Finally, although there is always more to say about Aiki principle, I would like to attempt to briefly summarize this topic of The Eight Powers. As discussed in the July blog, the unity of Heaven and Earth creates the overview of the Eight Powers. Heaven is yang creative force, the detail of which is expressed in Thunder and Fire, and finally summarized in the symbol of the Lake.
Earth, on the other hand, governs the Yin, receptive powers, of Wind and Water, and comes to its completion in the symbol of the Mountain. Heaven and Earth represent individuality and universality as one. This recalls the words of the founder, Ware Soku Uchu, Uchi Soku Ware, “The universe and I are one and the same.”
The last two symbols, in the order that I have presented them, are Lake and Mountain. Mountain symbolizes Fudoushin, immovable mind and body. This is the level of mastery. It is the Eight Powers rooted by the life Will and Power. It should be noted here that, in the words of the monk Takuan, ”Immoveable mind is the mind that is always in motion.”
The stability of the body as well, is not a rigid state; movement inside the body creates it. The statement, “Movement in rest and rest in movement” also points towards this reality. Stability is the foundation of control upon which mastery rests. The exterior expression of this mastery is the gentle emanation of ki, a peaceful aura of wisdom reflecting whatever comes before it. This is shown in the symbol of the Lake.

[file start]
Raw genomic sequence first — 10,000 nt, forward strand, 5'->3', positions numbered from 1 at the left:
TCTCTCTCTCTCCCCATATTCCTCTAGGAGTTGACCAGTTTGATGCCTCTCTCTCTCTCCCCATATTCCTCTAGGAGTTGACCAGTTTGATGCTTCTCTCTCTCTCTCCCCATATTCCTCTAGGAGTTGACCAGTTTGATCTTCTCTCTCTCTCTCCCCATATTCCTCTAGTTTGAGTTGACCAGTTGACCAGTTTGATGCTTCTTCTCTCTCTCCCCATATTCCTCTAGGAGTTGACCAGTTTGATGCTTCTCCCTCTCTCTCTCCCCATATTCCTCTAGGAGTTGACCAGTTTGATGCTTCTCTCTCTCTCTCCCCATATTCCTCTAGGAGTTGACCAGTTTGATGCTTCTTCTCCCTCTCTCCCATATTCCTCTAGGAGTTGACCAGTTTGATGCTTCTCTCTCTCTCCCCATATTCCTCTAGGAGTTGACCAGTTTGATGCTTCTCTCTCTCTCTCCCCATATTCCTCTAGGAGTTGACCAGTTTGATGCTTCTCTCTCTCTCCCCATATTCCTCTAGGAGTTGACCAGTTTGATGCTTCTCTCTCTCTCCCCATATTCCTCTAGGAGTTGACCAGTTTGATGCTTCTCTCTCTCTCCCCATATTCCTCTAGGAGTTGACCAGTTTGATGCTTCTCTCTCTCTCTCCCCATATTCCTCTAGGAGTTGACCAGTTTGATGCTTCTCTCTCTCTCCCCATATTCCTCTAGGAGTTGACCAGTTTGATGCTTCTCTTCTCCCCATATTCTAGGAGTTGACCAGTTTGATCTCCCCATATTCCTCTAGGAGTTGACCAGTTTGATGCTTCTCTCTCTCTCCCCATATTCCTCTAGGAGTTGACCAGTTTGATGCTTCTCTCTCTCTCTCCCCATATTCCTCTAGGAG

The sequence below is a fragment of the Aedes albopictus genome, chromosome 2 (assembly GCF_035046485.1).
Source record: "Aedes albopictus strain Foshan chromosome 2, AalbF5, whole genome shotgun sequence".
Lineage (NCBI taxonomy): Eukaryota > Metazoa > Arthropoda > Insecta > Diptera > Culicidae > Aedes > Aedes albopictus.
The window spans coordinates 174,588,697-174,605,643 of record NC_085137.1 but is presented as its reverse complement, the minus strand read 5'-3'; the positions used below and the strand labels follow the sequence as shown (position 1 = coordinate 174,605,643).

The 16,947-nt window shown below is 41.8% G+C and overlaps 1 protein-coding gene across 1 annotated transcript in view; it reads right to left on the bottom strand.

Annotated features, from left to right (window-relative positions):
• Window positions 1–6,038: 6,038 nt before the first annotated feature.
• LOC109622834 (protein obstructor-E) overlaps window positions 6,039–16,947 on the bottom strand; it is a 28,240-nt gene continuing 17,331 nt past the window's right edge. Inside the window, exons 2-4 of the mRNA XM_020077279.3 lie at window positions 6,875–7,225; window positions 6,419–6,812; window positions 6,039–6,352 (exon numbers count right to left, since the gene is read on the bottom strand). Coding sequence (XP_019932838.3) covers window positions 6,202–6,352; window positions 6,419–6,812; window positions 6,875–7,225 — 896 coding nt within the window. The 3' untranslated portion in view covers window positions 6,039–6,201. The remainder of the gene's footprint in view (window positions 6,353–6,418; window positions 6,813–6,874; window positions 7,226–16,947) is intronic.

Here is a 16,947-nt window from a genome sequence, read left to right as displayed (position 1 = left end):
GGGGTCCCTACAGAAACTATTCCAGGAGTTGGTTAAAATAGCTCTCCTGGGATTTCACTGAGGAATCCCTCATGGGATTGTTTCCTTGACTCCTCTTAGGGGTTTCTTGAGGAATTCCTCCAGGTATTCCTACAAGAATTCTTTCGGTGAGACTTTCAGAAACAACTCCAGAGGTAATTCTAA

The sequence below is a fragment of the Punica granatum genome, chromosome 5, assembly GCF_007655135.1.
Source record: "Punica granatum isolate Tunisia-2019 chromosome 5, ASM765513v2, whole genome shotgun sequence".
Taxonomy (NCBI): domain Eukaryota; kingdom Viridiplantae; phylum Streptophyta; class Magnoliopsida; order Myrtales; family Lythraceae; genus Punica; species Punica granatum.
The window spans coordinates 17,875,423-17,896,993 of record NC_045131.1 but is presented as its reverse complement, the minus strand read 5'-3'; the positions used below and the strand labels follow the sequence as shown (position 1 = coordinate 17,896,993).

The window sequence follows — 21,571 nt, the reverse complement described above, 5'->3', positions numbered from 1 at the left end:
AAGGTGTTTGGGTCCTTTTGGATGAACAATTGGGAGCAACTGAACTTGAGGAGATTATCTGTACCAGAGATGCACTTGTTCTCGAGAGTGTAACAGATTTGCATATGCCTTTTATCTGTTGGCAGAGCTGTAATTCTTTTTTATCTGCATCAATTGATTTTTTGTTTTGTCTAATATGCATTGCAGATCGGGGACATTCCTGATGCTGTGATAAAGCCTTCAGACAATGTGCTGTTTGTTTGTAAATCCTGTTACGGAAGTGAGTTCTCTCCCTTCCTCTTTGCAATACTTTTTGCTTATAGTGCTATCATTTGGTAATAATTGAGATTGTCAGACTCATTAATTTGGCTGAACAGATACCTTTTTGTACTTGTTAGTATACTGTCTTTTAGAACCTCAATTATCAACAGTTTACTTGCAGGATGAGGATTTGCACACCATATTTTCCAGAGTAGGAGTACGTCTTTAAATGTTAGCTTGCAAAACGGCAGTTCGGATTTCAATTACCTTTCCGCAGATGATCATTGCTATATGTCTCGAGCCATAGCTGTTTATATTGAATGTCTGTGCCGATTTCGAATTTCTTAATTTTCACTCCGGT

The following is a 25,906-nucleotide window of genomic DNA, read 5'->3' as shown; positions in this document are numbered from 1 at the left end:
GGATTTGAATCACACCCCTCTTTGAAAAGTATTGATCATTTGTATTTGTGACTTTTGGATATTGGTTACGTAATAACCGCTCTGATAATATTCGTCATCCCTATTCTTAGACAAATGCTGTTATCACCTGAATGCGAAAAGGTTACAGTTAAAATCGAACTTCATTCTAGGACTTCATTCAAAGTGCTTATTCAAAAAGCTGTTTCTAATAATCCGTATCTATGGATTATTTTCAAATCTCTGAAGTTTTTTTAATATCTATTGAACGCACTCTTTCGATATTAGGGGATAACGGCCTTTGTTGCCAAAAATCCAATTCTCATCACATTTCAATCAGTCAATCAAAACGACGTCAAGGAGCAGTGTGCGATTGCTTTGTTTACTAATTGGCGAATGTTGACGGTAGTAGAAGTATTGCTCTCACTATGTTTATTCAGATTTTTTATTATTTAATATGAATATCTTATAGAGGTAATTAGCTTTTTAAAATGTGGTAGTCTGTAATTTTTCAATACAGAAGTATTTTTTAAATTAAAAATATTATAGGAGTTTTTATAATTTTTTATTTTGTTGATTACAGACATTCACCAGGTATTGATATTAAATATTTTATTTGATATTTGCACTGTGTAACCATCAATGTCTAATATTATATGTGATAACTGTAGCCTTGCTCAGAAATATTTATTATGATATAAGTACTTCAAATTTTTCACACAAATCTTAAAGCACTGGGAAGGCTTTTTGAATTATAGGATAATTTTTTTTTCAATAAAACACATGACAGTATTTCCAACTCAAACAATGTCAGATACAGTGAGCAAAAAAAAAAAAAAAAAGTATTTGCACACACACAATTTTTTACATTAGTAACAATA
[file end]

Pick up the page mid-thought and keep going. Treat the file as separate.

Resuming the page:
The symbol of the Mountain represents the Eight Powers within a square. The square is “endless variation,” what the founder referred to as Takemusu Aiki. He further explained it as “Standing on the Floating Bridge of Heaven.” It is to stand in the center, here and now, and freely balance yin and yang in motion.
Mountain symbolizes completion and perfection just as Thunder symbolizes the beginning, or exciting, of movement. Thunder is intent flying out in all directions, It is youth and vitality. Lake, on the other hand, is the peaceful emanation of ki. It is the difference between youthful energy and the gentle power of a master.
The symbol of the Lake shows the kototama of Ti, which is the fullness of both ki and wisdom. This is the Eight Powers represented through the activity of the Circle, the infinitely expanding ki that creates all things. Ti may be seen here as an abbreviation of Michi, the path, or Way of Life, of a true human being.